The first example is a 2-D synthetic model with dipping reflectors at various angles. We generated the synthetic data using wave-equation modeling Biondi (1999). Next, we imaged the data, first using the correct and then using an incorrect velocity model, a slower velocity in this example. In the case of correct velocity, the ADCIGs are flat, but they are not flat in the case of the incorrect velocity model (Figure 2). Because the simulated acquisition is represented by wide offsets and the model is reasonably shallow, there is no significant decrease in the angular coverage at the deeper reflectors. However, the steep reflectors are characterized by smaller angular coverage due to the limited acquisition geometry.
In the second example, we consider a more complex synthetic model, centered on a salt body. The model was generated at Elf-IFP-CGG and inspired by real data recorded in the North Sea Prucha et al. (1998). Again, we image both with a correct velocity model and an incorrect one (Figure3). The conclusions are similar to those in the first example: correct velocity flattens the events in the angle-domain common-image gathers, while incorrect velocity does not. Again, there is no significant decrease in the angular coverage at the deeper reflector.
The third example is a real dataset acquired in a salt-dome region of the North Sea Prucha et al. (1998); Vaillant and Sava (1999). Figure 4 depicts a slice of the image taken at a small reflection angle, and the small panels at the top and the right represent ADCIGs. The image generated for this dataset goes much deeper compared to the preceding synthetics, and we see that the angular coverage decreases as the depth increases. Some of the events appear flat, while others are bending, indicating velocity inaccuracies.
It is apparent from the image that some of the events lose their sharpness and the relative contrast decreases. This is understandable, since the energy of every event is spread along the angle axis. The true migrated image could be recovered by summation along the angle axis (Figure 5).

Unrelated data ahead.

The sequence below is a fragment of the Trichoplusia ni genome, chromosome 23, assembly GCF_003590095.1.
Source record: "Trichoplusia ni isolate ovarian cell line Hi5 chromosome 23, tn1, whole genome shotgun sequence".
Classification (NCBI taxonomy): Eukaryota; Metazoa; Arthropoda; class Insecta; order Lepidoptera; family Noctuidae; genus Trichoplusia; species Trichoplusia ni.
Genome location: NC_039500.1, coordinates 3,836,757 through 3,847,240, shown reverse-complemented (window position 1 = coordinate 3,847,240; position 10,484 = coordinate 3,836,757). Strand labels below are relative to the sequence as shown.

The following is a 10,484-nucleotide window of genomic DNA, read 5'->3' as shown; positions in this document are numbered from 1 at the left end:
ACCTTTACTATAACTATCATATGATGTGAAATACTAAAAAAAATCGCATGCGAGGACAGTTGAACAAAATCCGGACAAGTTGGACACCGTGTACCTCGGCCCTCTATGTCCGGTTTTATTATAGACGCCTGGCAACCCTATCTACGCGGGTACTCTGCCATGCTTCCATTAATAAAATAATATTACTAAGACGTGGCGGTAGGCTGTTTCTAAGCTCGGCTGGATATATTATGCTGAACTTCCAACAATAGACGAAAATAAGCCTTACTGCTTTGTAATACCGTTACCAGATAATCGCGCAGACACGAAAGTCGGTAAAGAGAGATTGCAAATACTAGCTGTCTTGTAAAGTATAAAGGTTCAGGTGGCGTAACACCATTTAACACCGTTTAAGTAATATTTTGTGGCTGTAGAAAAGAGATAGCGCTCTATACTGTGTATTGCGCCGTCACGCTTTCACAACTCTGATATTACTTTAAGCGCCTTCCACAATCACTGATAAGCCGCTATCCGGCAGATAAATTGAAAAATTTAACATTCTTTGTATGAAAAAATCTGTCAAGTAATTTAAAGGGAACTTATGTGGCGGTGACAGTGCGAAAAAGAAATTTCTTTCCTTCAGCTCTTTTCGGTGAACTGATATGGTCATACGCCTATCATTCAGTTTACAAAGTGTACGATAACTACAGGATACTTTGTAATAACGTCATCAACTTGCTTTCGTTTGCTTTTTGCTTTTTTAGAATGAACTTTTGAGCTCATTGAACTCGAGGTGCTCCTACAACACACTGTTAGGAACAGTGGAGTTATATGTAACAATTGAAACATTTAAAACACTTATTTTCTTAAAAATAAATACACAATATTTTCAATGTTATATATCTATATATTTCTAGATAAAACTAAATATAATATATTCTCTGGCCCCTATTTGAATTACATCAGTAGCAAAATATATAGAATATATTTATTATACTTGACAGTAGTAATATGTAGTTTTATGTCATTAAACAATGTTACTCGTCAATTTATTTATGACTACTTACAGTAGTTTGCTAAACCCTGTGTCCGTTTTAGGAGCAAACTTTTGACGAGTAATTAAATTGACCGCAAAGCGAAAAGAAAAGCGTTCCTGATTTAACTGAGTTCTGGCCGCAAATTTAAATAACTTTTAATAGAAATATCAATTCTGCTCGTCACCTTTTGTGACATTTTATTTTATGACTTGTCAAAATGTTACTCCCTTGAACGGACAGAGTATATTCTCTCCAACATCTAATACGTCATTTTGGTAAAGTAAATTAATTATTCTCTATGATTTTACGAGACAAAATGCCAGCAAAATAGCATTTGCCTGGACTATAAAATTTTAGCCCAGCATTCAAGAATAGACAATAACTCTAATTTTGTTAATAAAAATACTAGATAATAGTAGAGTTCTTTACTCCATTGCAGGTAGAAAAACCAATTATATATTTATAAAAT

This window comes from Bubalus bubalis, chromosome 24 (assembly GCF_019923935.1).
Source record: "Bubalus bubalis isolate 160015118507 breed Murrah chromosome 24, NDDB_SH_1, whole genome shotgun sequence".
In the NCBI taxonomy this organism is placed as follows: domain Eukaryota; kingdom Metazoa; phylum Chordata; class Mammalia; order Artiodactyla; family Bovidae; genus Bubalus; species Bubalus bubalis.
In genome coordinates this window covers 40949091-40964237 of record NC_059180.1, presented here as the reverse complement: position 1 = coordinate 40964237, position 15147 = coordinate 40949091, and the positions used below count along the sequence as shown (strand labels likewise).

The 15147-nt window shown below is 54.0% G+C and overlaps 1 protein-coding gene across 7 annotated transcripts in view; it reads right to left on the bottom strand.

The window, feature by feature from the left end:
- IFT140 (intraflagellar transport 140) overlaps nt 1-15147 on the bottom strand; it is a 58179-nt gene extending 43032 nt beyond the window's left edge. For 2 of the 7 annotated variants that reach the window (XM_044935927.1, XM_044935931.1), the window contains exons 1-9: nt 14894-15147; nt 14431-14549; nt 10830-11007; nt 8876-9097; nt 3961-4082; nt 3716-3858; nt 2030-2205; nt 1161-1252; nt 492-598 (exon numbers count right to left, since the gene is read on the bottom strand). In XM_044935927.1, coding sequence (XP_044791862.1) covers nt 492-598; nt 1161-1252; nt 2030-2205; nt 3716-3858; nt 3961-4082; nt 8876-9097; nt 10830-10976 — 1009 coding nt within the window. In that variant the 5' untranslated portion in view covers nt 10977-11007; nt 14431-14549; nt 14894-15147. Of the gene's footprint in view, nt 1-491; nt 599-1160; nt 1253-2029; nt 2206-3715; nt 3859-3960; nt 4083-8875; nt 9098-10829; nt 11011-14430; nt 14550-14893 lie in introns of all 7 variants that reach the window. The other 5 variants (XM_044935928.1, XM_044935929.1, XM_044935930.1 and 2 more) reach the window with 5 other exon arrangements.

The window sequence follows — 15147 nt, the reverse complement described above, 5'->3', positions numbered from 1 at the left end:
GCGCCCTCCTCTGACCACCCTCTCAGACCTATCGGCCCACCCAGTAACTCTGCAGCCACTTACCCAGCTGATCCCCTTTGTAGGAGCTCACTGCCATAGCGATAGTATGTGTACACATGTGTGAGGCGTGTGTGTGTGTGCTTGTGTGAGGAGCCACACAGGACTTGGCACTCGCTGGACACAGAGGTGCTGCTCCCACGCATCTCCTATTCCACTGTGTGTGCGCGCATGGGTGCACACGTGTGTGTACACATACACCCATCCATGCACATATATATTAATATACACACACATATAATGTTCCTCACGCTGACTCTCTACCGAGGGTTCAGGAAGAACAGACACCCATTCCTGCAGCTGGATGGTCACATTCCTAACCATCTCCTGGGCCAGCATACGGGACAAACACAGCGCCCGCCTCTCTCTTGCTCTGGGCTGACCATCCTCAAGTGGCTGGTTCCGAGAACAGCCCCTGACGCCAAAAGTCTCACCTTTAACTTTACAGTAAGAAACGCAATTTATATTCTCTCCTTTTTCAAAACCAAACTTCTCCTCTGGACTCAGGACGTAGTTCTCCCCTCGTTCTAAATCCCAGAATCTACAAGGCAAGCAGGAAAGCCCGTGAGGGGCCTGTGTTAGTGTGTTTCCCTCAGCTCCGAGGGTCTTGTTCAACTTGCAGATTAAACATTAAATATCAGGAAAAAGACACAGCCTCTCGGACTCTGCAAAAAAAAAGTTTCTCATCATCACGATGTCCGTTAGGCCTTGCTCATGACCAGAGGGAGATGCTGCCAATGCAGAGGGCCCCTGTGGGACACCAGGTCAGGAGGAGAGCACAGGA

This example enables us to analyze the efficiency of our regularization method. Figure 6 shows angle-domain common-image gathers for a particular midpoint. The left panel represents the result obtained without regularization (). In contrast, the panel on the right shows the result we obtain with regularization (). The regularized image is much cleaner, without visible distortions of the shape and amplitudes of the events. Since the noise level is much lower, we can easily identify faint events that would otherwise be impossible to discern, for example at depths greater than 4000 m.
Figure 6 A comparison of ADCIGs with regularization (right panel) and without regularization (left panel).
Finally, a fourth example addresses the amplitude variation with angle analysis (AVA) issue. Our method produces the output as a function of the reflection angle, which makes it an ideal tool for AVA analysis. The crucial question is how much the amplitudes are affected by the method, especially given that we impose a certain amount of smoothness through regularization. Previous research Prucha et al. (1999a) indicates that ADCIGs obtained by wave-equation imaging have the potential to preserve AVA effects.
For the AVA example, we use a dataset from a gas-hydrates study, for which the AVO effects are significant Ecker (1998). Figure 7 represents the wave-equation migrated image, displayed as ADCIGs. Figure 8 shows 4 wiggle-plots of ADCIGs located around 45 km from the left origin of the survey. This area is particularly interesting since it captures both the bottom-simulation reflector (BSR) and the flat reflector from the hydrate-gas transition. The results confirm the amplitude trend variation previously highlighted for this dataset; specifically, we can observe significant amplitude increase as a function of angle, especially for the BSR. This result was obtained for a moderate choice of the regularization parameter (). Caution should be exercised in this matter, since a higher value could attenuate the amplitude of the variations. A more thorough and quantitative analysis awaits future research.
It is worth mentioning that, in certain applications, the amplitude variations with angle are undesirable. A good example is velocity-analysis where AVA effects can be misleading and indicate incorrect updates of the velocity model. However, we can perhaps control this by boosting the parameter, with the effect of attenuating the variations along angles.